Sturt Scheme Research Groups

The Sturt Scheme was introduced to support areas of research that will not be covered by the three focussed research areas as approved by Council (Ag, Water and Environment; Rural Health; Cyber and Data).  The Scheme is designed to support new groups who have the potential to contribute positively to the University’s research performance, particularly in relation to Excellence in Research Australia (ERA) ratings.

Contemporary Threats to Australian Society (CTAS) | Professor Seumas Miller & Professor Mark Nolan

The group will consider Contemporary Right-Wing Extremism in Australia –seen as the most significant terrorist threat to Australia’s domestic security yet largely ignored by Australia’s terrorism researchers; and Trade-Based Money Laundering (TBML) – TBML is the largest and most pervasive money laundering methodology in the world and a significant, but entirely under-researched threat to Australia’s economic security.

Policy & Security Science (PaSS) | Associate Professor Patrick Walsh

PaSS will provide a new and contemporary focus in Policing and Security Science research at Charles Sturt University (Charles Sturt) through the delivery of cutting edge multi-disciplinary research in police wellness & welfare and health security.

Regional Work and Organisational Resilience | Associate Professor Larissa Bamberry and Associate Professor Gene Hodgins

Regional Work and Organisational Resilience research group will focus on the physical, mental, and emotional health and wellbeing of the workforce (with a particular focus in regional areas), and its effective management to increase organisational resilience for societal good.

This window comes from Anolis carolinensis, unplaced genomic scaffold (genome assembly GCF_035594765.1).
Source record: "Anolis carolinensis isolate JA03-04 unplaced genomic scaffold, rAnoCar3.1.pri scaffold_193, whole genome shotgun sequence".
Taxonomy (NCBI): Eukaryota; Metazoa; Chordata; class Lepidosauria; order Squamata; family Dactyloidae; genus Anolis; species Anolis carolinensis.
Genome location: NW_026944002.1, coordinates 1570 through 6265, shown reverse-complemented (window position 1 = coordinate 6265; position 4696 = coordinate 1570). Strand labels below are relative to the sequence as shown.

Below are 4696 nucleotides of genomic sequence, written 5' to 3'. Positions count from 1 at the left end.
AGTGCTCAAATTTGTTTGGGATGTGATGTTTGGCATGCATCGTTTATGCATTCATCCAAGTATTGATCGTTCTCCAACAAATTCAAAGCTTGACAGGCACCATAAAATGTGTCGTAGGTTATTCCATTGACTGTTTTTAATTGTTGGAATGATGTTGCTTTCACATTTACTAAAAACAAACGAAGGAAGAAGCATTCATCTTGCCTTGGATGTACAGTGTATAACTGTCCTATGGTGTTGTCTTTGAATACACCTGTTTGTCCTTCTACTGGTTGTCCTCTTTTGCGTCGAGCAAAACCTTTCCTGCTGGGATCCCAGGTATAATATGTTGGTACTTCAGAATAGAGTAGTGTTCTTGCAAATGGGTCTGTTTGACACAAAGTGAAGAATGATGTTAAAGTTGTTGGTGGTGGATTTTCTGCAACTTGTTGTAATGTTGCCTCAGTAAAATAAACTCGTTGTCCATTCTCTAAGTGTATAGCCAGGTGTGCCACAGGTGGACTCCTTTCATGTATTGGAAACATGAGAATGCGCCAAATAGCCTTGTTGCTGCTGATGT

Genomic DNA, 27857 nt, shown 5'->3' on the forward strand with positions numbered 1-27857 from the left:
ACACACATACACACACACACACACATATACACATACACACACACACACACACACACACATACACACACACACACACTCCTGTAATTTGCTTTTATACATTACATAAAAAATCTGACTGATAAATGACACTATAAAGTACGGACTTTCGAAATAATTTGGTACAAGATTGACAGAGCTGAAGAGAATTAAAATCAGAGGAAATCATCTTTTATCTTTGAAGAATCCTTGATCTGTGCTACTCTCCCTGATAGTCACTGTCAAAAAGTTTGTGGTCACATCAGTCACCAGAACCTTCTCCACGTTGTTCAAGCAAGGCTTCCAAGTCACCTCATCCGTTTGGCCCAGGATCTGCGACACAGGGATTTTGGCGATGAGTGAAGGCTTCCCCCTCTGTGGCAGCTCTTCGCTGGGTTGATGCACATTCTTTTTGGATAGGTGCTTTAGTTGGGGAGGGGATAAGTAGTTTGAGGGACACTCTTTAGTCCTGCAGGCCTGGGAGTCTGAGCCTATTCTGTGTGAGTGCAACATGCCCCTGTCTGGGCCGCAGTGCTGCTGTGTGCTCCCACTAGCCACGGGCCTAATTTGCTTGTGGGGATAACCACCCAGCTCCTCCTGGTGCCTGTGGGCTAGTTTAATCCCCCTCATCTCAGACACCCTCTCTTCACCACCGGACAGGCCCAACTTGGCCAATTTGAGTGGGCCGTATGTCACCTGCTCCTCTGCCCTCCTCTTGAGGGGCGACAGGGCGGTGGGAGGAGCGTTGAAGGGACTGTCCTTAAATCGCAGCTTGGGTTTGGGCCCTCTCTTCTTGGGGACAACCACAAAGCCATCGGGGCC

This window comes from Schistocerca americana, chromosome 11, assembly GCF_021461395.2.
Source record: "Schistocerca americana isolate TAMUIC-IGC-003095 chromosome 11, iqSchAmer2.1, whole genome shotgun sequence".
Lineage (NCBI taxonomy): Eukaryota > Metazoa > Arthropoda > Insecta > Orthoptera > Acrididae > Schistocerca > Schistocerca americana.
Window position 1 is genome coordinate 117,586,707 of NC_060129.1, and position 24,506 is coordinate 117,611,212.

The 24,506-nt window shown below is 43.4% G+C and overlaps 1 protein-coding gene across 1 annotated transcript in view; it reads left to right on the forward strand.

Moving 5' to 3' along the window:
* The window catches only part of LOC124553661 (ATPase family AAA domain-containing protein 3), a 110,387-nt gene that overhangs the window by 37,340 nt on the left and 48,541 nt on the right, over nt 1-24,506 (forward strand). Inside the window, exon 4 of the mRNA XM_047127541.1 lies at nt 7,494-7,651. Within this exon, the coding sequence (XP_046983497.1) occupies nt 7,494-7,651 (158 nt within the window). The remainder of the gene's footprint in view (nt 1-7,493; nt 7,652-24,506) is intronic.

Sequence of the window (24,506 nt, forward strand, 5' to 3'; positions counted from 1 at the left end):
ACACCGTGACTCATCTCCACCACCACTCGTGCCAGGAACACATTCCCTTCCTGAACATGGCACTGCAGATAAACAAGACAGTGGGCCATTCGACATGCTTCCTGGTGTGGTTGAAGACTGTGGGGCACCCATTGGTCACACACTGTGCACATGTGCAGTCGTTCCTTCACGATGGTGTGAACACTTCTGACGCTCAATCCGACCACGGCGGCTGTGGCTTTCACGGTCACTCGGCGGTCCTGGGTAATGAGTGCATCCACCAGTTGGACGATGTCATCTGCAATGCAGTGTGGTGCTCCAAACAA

Our research

Accelerating Interdisciplinary Education Research | Associate Professor Amy MacDonald; Associate Professor Lena Danaia; Professor Sharynne McLeod; Dr Tamara Cumming

The Accelerating Interdisciplinary Education Research (AIER) Program presents a transformative educational research program. This program builds on the existing strength of education research at the University.

Future of the Professions Research Group | Associate Professor Steve Clarke

What are professional obligations? How do these change over time? There is a foundational debate in applied ethics on the nature of professional obligation. In what ways can community engagement and curriculum co-creation enhance education for the professions? Through partnerships with industry, priority community issues can be explored and strategies developed to enhance professionals’ capacity to respond to urgent challenges spelled out in the UN Sustainable Development Goals.

Ageing Well in Rural and Regional Australia | Associate Professor Melissa Nott, Three Rivers University Department of Rural Health

This new research group formalises the activity of the Ageing Well Research Group into a cohesive network that brings a regional focus to communities and partnerships that address the broader social and cultural determinants of health outcomes that are person-centred rather than disease specific. In executing our research, the vision is to shape the ageing agenda through collaboration with older adults and their caregivers, health professionals, service providers, and policy makers to jointly find solutions, strategies and pathways towards healthy ageing in regional and rural communities